President Obama just signed the first update to the nation’s toxic chemical review law in 40 years.
A long-awaited update to the Toxic Substances Control Act (TSCA), which regulates the use of chemicals for workers and consumers, passed both houses of Congress and reached the President’s desk after much back and forth between lawmakers, and the IAM’s encouragement.
“This is a good law, it is an important law,” said Obama. “For the first time in our history, we’ll actually be able to regulate chemicals effectively.”
TSCA was outdated and in a desperate need of updating. Restrictions were keeping regulators from limiting the use of toxic compounds.
In March, IAM International President Bob Martinez sent a letter to every member of the House of Representatives asking for their support of the bill.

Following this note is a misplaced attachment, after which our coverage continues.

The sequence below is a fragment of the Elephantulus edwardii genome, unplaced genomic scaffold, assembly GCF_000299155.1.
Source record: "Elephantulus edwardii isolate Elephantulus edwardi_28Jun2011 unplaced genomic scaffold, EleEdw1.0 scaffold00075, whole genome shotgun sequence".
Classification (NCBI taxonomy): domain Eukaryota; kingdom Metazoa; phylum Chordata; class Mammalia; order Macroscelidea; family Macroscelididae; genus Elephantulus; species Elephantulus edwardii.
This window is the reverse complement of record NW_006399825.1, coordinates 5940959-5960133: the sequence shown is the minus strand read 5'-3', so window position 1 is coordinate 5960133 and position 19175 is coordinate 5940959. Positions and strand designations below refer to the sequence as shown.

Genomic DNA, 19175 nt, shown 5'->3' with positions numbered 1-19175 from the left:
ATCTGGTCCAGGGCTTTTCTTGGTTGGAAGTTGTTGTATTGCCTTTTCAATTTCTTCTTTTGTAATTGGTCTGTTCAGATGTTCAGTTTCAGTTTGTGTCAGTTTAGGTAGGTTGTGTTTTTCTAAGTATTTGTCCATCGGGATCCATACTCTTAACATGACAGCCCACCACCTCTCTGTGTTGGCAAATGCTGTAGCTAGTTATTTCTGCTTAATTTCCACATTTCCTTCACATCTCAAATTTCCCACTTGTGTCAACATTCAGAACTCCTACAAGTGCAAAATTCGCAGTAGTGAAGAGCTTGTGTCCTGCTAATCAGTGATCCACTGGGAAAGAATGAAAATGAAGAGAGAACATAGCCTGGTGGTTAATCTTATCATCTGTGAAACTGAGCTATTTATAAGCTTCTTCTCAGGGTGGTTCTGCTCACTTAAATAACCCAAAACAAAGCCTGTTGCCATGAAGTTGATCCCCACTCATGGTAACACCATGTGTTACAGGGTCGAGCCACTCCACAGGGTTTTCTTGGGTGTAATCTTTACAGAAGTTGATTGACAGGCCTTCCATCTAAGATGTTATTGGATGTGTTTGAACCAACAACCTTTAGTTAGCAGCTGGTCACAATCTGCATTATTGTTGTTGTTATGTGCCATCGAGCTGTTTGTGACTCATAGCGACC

“Our members in the chemical industry deserve the ability to work without the fear of exposure to known carcinogens and other dangerous or untested chemicals while on the job—just as consumers have the right to know that the products they buy will not hurt their families,” said Martinez.
The legislation improves on some fundamental flaws that have hindered the Environmental Protection Agency’s ability to protect workers and consumers from harmful chemical risks. The EPA will review new chemicals entering the marketplace and establish a list of 10 priority chemicals to review within the next six months.